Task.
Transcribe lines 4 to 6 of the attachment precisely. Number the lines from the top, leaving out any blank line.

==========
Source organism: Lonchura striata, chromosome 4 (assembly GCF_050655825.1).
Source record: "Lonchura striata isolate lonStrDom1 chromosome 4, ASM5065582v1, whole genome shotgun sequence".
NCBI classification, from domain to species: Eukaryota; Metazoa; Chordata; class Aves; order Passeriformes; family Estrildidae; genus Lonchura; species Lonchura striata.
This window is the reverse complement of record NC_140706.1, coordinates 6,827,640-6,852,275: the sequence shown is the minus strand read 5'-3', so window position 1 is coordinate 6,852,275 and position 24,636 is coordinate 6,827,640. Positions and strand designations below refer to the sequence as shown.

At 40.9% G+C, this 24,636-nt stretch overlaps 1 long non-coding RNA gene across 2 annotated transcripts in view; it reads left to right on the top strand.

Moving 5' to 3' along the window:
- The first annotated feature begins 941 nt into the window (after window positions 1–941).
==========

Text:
This window is the reverse complement of record NC_140706.1, coordinates 6,827,640-6,852,275: the sequence shown is the minus strand read 5'-3', so window position 1 is coordinate 6,852,275 and position 24,636 is coordinate 6,827,640. Positions and strand designations below refer to the sequence as shown.

At 40.9% G+C, this 24,636-nt stretch overlaps 1 long non-coding RNA gene across 2 annotated transcripts in view; it reads left to right on the top strand.

Moving 5' to 3' along the window: